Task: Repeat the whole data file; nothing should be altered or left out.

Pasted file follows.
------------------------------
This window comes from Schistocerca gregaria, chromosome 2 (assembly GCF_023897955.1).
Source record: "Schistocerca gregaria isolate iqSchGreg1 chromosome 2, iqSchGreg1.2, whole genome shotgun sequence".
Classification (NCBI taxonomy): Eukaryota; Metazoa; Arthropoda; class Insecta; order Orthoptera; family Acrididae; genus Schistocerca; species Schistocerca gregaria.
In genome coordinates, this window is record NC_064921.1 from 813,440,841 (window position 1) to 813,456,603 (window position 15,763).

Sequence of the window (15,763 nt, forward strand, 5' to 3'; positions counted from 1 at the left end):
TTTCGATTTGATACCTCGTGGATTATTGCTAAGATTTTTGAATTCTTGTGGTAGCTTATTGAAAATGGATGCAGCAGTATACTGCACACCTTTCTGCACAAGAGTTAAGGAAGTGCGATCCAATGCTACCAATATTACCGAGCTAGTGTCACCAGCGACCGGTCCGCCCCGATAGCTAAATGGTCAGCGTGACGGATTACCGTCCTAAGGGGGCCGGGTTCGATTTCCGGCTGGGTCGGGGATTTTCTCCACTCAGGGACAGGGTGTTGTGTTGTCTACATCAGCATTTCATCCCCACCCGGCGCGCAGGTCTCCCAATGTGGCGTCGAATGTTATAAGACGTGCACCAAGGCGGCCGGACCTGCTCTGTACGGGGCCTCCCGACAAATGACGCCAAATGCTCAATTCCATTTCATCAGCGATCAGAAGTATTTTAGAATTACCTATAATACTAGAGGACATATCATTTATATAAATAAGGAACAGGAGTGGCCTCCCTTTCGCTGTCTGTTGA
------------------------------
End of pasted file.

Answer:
This window comes from Schistocerca gregaria, chromosome 2 (assembly GCF_023897955.1).
Source record: "Schistocerca gregaria isolate iqSchGreg1 chromosome 2, iqSchGreg1.2, whole genome shotgun sequence".
Classification (NCBI taxonomy): Eukaryota; Metazoa; Arthropoda; class Insecta; order Orthoptera; family Acrididae; genus Schistocerca; species Schistocerca gregaria.
In genome coordinates, this window is record NC_064921.1 from 813,440,841 (window position 1) to 813,456,603 (window position 15,763).

Sequence of the window (15,763 nt, forward strand, 5' to 3'; positions counted from 1 at the left end):
TTTCGATTTGATACCTCGTGGATTATTGCTAAGATTTTTGAATTCTTGTGGTAGCTTATTGAAAATGGATGCAGCAGTATACTGCACACCTTTCTGCACAAGAGTTAAGGAAGTGCGATCCAATGCTACCAATATTACCGAGCTAGTGTCACCAGCGACCGGTCCGCCCCGATAGCTAAATGGTCAGCGTGACGGATTACCGTCCTAAGGGGGCCGGGTTCGATTTCCGGCTGGGTCGGGGATTTTCTCCACTCAGGGACAGGGTGTTGTGTTGTCTACATCAGCATTTCATCCCCACCCGGCGCGCAGGTCTCCCAATGTGGCGTCGAATGTTATAAGACGTGCACCAAGGCGGCCGGACCTGCTCTGTACGGGGCCTCCCGACAAATGACGCCAAATGCTCAATTCCATTTCATCAGCGATCAGAAGTATTTTAGAATTACCTATAATACTAGAGGACATATCATTTATATAAATAAGGAACAGGAGTGGCCTCCCTTTCGCTGTCTGTTGA